CS4124 (Index 5279) Theory of Computation

216 McBryde MWF @ Noon

Instructor: John W. Roach

622 McBryde

231-5368

Office Hours: MWF 11am

GTA: Eric Xin Zhou

xin@vt.edu

Final Exam Time — 0745 hours, Friday, 10 December 1999

Textbook: Harry Lewis and Christos Papadimitriou, *Elements of the Theory of Computation*, 2^{nd} edition, Upper Saddle River, NJ: Prentice-Hall, Inc., 1998.

Prerequisite: Math 3134 or Math 3034

Grades: Homework + Quizzes 45%

Midterm Exam 25%

Final Exam 30%

What is this course about?

Long ago, far away some people figured out how to build physical devices that could compute…… The question we wish to answer is how they did that. One answer is that they soldered a bunch of wires, resistors, capacitors and vacuum tubes together in a certain configuration that was just right…. This course says almost nothing about circuitry. Before wiring up a circuit, we must first have the right idea about what circuit could possibly realize computation. In other words, we need the right *ideas* about computation independent of circuitry in order to be able to build a computer. Of course, if we cannot figure out how to turn our ideas about systematic computation into an actual, physical computing device, then that’s a problem.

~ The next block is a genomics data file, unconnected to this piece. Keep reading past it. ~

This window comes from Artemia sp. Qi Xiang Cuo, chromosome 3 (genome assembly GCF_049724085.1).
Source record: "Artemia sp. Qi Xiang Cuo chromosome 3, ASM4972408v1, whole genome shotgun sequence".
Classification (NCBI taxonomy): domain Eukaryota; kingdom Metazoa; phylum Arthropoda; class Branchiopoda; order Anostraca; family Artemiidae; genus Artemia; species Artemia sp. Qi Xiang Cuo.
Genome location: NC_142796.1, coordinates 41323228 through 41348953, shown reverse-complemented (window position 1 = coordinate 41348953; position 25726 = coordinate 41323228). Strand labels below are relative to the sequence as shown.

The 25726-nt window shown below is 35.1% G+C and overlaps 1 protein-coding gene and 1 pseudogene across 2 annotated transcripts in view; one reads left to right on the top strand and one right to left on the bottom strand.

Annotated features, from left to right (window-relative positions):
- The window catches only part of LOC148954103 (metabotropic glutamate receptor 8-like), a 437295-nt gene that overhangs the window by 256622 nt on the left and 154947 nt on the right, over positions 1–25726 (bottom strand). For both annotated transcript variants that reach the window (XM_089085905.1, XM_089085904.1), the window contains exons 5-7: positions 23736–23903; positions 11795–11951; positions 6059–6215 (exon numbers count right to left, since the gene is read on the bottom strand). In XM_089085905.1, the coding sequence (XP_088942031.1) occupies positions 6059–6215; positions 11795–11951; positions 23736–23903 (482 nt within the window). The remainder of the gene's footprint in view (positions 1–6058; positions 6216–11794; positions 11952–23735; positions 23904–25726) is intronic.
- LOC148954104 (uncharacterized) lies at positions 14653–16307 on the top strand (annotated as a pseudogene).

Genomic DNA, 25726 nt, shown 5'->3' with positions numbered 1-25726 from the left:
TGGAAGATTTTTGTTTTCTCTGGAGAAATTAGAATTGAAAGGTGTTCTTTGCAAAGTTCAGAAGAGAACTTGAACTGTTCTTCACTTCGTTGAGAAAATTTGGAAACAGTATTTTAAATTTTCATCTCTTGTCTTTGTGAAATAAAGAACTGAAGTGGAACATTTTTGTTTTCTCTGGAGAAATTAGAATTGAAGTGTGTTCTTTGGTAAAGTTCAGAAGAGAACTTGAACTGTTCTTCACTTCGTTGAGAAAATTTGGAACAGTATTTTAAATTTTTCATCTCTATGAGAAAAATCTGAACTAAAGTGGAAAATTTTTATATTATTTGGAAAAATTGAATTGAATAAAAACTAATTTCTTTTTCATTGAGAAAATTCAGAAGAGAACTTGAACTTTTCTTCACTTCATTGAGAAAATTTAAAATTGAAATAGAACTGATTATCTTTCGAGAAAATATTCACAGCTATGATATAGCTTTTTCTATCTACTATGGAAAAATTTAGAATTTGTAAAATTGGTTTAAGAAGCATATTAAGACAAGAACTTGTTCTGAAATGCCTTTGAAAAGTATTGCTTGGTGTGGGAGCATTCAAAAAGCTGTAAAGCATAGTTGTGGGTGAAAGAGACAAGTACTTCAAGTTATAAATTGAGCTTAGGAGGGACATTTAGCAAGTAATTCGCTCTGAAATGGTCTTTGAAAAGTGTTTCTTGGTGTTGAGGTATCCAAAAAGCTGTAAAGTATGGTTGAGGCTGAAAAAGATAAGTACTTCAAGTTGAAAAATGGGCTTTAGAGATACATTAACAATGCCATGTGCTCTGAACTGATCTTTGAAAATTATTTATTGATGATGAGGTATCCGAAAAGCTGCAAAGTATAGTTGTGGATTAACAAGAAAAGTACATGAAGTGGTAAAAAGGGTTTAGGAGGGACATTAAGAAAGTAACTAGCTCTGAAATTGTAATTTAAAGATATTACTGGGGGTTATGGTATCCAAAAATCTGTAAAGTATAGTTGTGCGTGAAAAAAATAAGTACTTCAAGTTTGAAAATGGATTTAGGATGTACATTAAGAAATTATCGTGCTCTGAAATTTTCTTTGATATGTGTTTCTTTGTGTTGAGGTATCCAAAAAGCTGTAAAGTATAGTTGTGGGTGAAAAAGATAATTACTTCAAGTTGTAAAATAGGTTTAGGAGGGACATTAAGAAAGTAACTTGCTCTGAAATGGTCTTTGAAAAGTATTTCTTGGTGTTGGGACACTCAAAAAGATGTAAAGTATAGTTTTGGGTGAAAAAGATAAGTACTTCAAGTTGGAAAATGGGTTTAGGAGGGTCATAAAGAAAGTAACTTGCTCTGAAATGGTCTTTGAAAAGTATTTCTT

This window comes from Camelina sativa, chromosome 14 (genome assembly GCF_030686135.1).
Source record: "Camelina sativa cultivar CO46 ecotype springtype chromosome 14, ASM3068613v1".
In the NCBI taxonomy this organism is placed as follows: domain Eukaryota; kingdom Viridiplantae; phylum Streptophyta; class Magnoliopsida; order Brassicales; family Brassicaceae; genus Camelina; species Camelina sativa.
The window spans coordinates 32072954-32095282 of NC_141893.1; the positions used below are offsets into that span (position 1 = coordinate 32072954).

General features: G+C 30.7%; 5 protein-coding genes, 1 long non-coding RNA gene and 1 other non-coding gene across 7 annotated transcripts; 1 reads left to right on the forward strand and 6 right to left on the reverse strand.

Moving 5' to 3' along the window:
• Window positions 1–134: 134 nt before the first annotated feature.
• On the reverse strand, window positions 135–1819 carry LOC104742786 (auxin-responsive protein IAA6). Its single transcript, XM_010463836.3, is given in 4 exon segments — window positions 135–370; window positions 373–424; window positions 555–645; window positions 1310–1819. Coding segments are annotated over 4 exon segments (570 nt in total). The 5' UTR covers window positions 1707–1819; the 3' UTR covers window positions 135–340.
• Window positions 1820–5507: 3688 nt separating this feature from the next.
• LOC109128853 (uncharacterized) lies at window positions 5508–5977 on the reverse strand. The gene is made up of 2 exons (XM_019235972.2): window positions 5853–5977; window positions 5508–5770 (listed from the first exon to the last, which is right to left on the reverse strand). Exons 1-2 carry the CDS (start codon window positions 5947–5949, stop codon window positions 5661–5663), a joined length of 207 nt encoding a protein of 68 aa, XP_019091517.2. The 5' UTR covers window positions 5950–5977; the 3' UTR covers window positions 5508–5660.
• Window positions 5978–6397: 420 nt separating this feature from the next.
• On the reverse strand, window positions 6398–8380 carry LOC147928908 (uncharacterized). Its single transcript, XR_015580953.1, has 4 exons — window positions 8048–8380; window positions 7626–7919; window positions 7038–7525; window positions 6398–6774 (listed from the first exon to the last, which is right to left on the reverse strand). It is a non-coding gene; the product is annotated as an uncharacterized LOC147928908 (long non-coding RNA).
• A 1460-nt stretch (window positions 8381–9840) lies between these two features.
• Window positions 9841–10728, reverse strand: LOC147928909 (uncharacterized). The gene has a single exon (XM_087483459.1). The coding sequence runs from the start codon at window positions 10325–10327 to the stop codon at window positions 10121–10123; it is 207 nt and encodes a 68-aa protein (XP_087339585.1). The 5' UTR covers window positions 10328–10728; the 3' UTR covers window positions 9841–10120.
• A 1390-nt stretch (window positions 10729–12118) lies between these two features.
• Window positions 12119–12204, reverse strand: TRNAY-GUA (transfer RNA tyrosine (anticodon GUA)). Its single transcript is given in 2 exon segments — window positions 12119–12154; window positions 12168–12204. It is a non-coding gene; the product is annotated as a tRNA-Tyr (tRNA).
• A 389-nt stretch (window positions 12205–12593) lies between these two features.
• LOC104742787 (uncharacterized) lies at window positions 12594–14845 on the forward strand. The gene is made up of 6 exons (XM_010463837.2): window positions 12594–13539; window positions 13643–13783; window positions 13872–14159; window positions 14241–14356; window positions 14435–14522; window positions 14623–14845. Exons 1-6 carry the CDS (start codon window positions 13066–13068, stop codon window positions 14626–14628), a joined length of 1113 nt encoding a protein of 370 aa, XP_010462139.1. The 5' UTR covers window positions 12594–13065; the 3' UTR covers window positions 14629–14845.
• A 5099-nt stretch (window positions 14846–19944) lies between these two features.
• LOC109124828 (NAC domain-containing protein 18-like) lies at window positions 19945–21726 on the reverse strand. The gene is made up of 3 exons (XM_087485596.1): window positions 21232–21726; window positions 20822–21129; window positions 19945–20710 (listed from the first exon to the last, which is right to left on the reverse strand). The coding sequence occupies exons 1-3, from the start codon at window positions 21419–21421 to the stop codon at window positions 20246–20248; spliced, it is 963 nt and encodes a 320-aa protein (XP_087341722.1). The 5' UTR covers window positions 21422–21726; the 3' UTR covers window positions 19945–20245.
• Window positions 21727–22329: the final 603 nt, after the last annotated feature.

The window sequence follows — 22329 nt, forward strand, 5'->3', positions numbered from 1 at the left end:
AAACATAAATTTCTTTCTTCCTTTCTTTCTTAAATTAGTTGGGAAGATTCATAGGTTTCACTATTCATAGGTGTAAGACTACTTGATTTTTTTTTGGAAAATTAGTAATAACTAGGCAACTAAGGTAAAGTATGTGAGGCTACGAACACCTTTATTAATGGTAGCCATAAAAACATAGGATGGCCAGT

Why bother? Sounds like a history lesson.

Computational speed is always increasing but there are still many important problems that we want to be able to solve. Perhaps, if we were to change the model of computation from the one we know so well to a different model, then our computations would go much faster.

Is it really possible that some completely new kind of computer might appear and that we would use it?

There are people working to build such a device at this very moment.

Anything else?

Although you may not realize it, quite a lot of the software tools you use are based on ideas found only in a course like this.

Topics:

Finite State Machines

Infinite State Machines

Undecidability